Tag Archives: time

The Venus Flytrap: A Matter Of Time

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Some people will do nothing they deem important in the month of Aadi. They will not marry, they will not purchase property, they will not begin a business venture. I was born in this month, and I measure what is malefic and what is auspicious on another set of terms. The pages of calendars turn differently at different times. Anyone knows this. Some years rush by before you can count them. Some lacerate you so deeply that nothing ever comes to pass again without a sense of a reset, a point at which things came either before or after.

The wise have already taught us that time is an illusion. The wise-but-still-practical have taught us that it is a construct. It exists as we understand it because we invented clocks and calendars. There are other ways to measure even this, this practical view of reality. The shifting seasons. The way sunlight is partitioned by darkness. And then there is the moon, a perennial example even as she waxes and withdraws, even as she moves away from us at an inch and a half each year. (It tells you something about me, that I know this because of a poem, “Facts About The Moon” by Dorianne Laux. And each of our years only lasts so long because of this heavenly body’s orbit around its sun, and not by how its satellite gets further and further away).

Then there are the needs and cycles of the human body, and also the way nothing can stop its gradual decay. Some of my friends had crows’ feet at 25, and loved them, yet I know sexagenarians who dye their hair jet black. Another illusion. I don’t know how long I’ve had a smattering of dark dots around one eye but I think of them like spots on a deer’s pelt, I will not part with them even if they could be kissed off. I am told the dancer Chandralekha’s hair turned ivory not with age but in a cosmetic accident. Another illusion: perhaps that’s one of many ways in which she transcended time.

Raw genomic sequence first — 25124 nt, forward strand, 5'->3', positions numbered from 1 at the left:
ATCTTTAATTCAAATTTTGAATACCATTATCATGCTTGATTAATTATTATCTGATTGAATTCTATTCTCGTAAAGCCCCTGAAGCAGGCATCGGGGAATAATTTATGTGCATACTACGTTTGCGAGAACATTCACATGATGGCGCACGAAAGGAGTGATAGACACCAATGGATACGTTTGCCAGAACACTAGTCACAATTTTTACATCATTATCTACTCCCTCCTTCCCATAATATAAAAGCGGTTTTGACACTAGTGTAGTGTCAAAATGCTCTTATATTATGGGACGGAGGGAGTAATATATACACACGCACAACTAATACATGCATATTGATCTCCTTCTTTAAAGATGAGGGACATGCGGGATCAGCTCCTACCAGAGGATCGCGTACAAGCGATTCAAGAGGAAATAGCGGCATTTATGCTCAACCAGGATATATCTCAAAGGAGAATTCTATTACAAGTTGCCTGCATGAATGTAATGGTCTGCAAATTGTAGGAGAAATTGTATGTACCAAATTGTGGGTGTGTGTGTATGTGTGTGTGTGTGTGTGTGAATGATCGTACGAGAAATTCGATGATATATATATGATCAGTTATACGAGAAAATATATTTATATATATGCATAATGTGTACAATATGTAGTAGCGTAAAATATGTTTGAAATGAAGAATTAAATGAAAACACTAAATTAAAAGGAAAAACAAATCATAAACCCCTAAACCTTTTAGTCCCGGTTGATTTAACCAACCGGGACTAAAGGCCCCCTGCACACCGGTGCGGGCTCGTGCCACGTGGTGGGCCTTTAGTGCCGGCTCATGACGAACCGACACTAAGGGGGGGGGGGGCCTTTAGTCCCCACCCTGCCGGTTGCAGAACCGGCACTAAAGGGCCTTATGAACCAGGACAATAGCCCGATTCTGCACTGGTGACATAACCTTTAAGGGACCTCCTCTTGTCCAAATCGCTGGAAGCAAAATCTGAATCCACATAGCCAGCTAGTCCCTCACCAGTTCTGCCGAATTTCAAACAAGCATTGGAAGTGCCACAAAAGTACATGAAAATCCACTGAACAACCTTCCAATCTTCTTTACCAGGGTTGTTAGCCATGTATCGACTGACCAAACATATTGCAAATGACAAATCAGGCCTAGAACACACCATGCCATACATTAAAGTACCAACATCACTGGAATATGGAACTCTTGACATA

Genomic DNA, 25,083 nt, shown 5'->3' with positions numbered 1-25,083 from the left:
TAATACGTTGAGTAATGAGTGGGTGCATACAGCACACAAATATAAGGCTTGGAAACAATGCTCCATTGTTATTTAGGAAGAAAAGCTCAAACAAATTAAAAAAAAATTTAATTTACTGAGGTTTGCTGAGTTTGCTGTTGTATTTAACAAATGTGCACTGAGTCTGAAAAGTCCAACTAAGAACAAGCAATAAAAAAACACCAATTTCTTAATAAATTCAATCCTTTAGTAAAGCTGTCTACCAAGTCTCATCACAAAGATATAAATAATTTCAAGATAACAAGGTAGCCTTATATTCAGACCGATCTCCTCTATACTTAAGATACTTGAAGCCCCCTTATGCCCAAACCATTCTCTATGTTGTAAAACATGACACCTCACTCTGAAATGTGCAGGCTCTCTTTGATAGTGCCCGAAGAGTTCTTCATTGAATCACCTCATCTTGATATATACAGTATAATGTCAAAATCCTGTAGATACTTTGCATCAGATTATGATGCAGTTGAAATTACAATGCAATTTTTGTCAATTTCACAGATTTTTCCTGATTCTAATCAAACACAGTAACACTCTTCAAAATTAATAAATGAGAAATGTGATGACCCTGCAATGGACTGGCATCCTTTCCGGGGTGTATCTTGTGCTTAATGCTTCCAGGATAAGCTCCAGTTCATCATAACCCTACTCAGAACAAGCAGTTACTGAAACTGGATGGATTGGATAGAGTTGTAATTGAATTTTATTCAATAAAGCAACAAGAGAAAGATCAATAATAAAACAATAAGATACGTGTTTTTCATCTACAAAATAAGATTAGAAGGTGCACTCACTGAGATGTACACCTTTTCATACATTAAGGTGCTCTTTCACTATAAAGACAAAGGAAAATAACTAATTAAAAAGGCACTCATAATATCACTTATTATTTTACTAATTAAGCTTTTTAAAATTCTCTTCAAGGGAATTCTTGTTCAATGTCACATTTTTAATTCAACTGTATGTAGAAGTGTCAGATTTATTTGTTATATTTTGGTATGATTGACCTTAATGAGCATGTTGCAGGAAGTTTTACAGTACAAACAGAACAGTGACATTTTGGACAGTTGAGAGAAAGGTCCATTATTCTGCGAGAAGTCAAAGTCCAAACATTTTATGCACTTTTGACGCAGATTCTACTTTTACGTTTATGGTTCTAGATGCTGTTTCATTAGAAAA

When I hear people say “it’s only a matter of time” to the unconsoled, I hear a platitude that allows them to not have to sit with them in the present, the place to which they are pinned. I’ve been the unconsoled, often (a useful but still vague measure of time). I know no one can have that assurance. I also know that very few have the grace to be patient alongside those who have no choice but to be.

Because time, ultimately, moves in ways beyond our control, even within the measures we seek to know it in. A construct, a concept or otherwise, it is what we are. The composite of how we move in the world, spend our lives (birth and death, and the in-between: that’s one decisive measure of time). Our long-sighted visions, our infinitesimally small moments. The things that they say will take time only truly take presence, our persistent belief that something will come to pass. Even if it is out of our hands. Even if it’s only an illusion.

An edited version appeared in The New Indian Express on July 20th 2017. “The Venus Flytrap” appears on Thursdays in Chennai’s City Express supplement.

The Venus Flytrap: On The Cusp Of A New Year